Steven Marchenko

University of California, Irvine, Irvine, CA, United States

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Publications (6)3.26 Total impact

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    ABSTRACT: This paper presents a novel design and separation strategy for lateral flow-through separation of cells/particles in microfluidics by dual frequency coupled dielectrophoresis (DEP) forces enabled by vertical interdigitated electrodes embedded in the channel sidewalls. Unlike field-flow-fractionation-DEP separations in microfluidics, which utilize planar electrodes on the microchannel floor to generate a DEP force to balance the gravitational force and separate objects at different height locations, lateral separation is enabled by sidewall interdigitated electrodes that are used to generate non-uniform electric fields and balanced DEP forces along the width of the microchannel. In the current design, two separate AC electric fields are applied to two sets of independent interdigitated electrode arrays fabricated in the sidewalls of the microchannel to generate differential DEP forces that act on the cells/particles flowing through. Individual particles (cells or beads) will experience DEP forces differently due to the difference in their dielectric properties. The balance of the differential DEP forces from the electrode arrays will position dissimilar particles at distinct equilibrium planes across the width of the channel. When coupled with fluid flow, this results in lateral separation along the width of the microchannel and the separated particles can thus be automatically directed into branched channel outlets leading to different reservoirs for downstream processing. In this paper, we present the design and analysis of lateral separation enabled by dual frequency coupled DEP, and cell/bead and cell/cell separations are demonstrated with this lateral separation strategy. With vertical interdigitated electrodes on the sidewall, the height of the microchannel can be increased without losing the electric field strength in contrast to other multiple frequency DEP devices with planar electrodes. As a result, populations of cells can be separated simultaneously instead of one by one to enable high-throughput sorting microfluidic devices.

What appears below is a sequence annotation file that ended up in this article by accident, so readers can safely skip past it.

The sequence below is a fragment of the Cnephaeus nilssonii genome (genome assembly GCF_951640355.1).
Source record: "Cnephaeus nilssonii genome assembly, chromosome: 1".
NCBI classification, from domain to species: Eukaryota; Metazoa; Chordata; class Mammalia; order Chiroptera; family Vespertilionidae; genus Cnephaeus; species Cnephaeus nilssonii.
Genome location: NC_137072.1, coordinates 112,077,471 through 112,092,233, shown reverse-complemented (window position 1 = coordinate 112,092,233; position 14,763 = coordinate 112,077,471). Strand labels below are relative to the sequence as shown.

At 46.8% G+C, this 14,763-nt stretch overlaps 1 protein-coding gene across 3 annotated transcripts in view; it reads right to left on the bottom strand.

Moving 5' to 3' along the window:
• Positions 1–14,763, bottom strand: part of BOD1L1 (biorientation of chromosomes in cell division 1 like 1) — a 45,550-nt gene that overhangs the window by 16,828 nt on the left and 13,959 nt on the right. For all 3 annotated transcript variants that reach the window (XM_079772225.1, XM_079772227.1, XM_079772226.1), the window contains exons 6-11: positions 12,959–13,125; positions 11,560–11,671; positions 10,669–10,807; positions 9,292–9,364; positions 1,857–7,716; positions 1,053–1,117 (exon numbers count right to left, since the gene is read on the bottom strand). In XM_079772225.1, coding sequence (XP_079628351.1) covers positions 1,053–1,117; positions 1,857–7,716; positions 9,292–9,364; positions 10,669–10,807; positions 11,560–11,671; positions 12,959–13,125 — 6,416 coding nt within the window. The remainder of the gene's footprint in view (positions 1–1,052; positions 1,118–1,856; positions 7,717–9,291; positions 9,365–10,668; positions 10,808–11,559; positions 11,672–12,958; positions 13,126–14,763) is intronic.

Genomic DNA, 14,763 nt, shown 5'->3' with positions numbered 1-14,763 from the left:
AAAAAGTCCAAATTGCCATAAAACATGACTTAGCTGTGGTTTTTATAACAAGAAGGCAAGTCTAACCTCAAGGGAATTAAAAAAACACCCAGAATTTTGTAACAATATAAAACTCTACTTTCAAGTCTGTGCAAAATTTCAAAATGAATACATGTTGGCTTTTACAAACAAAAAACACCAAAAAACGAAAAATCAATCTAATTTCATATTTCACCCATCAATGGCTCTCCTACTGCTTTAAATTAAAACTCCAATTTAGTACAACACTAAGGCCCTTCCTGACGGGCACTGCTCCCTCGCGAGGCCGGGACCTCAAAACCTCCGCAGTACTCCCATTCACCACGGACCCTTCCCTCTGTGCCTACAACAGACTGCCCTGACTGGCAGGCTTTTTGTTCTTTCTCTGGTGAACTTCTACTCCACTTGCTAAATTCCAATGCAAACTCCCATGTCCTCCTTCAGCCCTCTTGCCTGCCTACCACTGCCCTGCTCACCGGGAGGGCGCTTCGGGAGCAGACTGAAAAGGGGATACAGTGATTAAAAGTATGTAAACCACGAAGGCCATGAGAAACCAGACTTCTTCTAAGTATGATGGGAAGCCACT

Electrophoresis 03/2009; 30(5):782-91. · 3.26 Impact Factor
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    Steven Marchenko, Lisa Flanagan